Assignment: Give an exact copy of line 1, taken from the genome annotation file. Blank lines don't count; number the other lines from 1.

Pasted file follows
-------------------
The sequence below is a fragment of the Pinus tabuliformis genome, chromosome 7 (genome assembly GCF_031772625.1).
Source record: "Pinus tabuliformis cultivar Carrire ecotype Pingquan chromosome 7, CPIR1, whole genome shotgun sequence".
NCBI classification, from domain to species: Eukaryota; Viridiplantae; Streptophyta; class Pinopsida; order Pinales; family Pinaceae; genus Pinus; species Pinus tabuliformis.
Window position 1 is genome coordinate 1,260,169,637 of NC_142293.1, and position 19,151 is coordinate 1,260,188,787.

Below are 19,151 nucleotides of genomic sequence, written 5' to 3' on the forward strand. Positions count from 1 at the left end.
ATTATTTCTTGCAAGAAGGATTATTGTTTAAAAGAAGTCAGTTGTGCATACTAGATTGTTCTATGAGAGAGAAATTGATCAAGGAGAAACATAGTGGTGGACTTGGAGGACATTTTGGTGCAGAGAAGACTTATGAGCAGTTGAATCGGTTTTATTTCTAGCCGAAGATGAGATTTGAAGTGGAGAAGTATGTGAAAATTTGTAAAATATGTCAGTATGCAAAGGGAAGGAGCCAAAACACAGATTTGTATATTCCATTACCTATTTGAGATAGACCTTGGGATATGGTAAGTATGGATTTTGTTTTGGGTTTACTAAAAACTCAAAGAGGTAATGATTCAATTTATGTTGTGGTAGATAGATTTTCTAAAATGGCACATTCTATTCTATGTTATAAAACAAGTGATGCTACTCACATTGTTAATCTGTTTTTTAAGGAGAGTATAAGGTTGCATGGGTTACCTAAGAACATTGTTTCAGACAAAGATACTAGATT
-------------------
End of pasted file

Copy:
The sequence below is a fragment of the Pinus tabuliformis genome, chromosome 7 (genome assembly GCF_031772625.1).